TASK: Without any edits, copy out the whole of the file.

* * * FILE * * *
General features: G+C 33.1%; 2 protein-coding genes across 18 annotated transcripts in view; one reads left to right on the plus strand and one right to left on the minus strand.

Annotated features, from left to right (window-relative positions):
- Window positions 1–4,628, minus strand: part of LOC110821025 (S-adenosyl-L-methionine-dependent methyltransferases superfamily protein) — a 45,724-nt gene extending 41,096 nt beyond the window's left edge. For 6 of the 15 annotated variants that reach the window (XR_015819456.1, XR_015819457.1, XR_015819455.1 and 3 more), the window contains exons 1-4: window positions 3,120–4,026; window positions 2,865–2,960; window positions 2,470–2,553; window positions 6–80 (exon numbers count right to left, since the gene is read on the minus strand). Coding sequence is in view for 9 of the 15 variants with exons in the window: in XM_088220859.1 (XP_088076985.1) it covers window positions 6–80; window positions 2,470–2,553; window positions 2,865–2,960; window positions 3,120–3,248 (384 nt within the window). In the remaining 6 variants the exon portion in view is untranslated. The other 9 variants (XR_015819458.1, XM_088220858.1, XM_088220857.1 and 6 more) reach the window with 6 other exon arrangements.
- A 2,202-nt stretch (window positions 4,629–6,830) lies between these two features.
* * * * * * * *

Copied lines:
General features: G+C 33.1%; 2 protein-coding genes across 18 annotated transcripts in view; one reads left to right on the plus strand and one right to left on the minus strand.

Annotated features, from left to right (window-relative positions):
- Window positions 1–4,628, minus strand: part of LOC110821025 (S-adenosyl-L-methionine-dependent methyltransferases superfamily protein) — a 45,724-nt gene extending 41,096 nt beyond the window's left edge. For 6 of the 15 annotated variants that reach the window (XR_015819456.1, XR_015819457.1, XR_015819455.1 and 3 more), the window contains exons 1-4: window positions 3,120–4,026; window positions 2,865–2,960; window positions 2,470–2,553; window positions 6–80 (exon numbers count right to left, since the gene is read on the minus strand). Coding sequence is in view for 9 of the 15 variants with exons in the window: in XM_088220859.1 (XP_088076985.1) it covers window positions 6–80; window positions 2,470–2,553; window positions 2,865–2,960; window positions 3,120–3,248 (384 nt within the window). In the remaining 6 variants the exon portion in view is untranslated. The other 9 variants (XR_015819458.1, XM_088220858.1, XM_088220857.1 and 6 more) reach the window with 6 other exon arrangements.
- A 2,202-nt stretch (window positions 4,629–6,830) lies between these two features.